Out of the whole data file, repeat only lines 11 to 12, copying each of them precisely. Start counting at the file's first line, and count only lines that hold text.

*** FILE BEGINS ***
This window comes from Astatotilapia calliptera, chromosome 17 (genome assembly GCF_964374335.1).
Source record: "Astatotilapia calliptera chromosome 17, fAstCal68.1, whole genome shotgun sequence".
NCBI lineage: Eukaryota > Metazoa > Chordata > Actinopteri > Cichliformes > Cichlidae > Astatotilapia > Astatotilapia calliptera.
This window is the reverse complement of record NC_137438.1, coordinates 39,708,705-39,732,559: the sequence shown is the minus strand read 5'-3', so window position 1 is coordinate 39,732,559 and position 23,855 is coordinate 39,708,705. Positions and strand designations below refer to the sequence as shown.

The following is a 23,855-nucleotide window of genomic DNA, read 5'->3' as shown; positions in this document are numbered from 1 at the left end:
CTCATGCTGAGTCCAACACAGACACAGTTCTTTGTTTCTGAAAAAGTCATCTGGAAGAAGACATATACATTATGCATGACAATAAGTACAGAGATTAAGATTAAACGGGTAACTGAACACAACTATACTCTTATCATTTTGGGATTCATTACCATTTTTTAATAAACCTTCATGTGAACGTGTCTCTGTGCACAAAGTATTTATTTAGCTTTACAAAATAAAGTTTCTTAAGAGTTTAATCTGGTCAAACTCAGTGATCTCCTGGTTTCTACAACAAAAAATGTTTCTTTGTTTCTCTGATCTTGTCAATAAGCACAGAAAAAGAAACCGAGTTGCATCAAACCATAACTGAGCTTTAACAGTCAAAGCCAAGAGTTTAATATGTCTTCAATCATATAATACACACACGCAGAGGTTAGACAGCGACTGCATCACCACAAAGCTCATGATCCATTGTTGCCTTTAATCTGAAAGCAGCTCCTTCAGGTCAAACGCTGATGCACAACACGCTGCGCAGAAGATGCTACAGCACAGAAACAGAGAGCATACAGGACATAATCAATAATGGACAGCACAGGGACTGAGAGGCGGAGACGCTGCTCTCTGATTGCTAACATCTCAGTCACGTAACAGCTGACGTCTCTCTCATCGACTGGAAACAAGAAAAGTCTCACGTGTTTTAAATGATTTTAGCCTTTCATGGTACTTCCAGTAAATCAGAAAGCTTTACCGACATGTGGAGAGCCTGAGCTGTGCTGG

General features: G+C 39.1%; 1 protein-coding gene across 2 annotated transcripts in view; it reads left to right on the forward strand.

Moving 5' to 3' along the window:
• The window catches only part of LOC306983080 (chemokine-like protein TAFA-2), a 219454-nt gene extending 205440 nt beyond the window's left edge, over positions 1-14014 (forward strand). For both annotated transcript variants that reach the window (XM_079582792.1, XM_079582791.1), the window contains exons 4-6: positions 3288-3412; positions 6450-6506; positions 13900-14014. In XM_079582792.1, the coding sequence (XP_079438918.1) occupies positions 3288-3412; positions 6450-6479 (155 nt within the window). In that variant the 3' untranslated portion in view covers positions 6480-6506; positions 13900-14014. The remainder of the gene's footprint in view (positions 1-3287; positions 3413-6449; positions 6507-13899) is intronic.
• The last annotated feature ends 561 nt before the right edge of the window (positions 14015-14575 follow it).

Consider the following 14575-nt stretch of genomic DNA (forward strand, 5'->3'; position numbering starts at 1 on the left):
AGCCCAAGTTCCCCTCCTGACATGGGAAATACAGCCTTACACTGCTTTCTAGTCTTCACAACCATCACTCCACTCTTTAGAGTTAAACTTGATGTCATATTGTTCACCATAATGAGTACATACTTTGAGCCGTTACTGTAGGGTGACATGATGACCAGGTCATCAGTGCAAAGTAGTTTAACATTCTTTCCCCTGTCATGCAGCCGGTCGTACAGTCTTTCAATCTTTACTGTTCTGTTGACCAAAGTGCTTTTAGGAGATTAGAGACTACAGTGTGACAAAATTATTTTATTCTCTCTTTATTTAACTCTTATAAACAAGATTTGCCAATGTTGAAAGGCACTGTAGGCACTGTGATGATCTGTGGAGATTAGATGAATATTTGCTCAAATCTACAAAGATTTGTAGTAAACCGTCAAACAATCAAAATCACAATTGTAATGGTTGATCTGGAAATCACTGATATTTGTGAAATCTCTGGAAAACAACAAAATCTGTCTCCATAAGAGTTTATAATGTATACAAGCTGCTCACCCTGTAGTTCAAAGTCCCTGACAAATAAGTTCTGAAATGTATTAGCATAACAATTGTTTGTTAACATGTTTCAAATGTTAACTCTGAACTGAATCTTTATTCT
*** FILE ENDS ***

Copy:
Consider the following 14575-nt stretch of genomic DNA (forward strand, 5'->3'; position numbering starts at 1 on the left):
AGCCCAAGTTCCCCTCCTGACATGGGAAATACAGCCTTACACTGCTTTCTAGTCTTCACAACCATCACTCCACTCTTTAGAGTTAAACTTGATGTCATATTGTTCACCATAATGAGTACATACTTTGAGCCGTTACTGTAGGGTGACATGATGACCAGGTCATCAGTGCAAAGTAGTTTAACATTCTTTCCCCTGTCATGCAGCCGGTCGTACAGTCTTTCAATCTTTACTGTTCTGTTGACCAAAGTGCTTTTAGGAGATTAGAGACTACAGTGTGACAAAATTATTTTATTCTCTCTTTATTTAACTCTTATAAACAAGATTTGCCAATGTTGAAAGGCACTGTAGGCACTGTGATGATCTGTGGAGATTAGATGAATATTTGCTCAAATCTACAAAGATTTGTAGTAAACCGTCAAACAATCAAAATCACAATTGTAATGGTTGATCTGGAAATCACTGATATTTGTGAAATCTCTGGAAAACAACAAAATCTGTCTCCATAAGAGTTTATAATGTATACAAGCTGCTCACCCTGTAGTTCAAAGTCCCTGACAAATAAGTTCTGAAATGTATTAGCATAACAATTGTTTGTTAACATGTTTCAAATGTTAACTCTGAACTGAATCTTTATTCT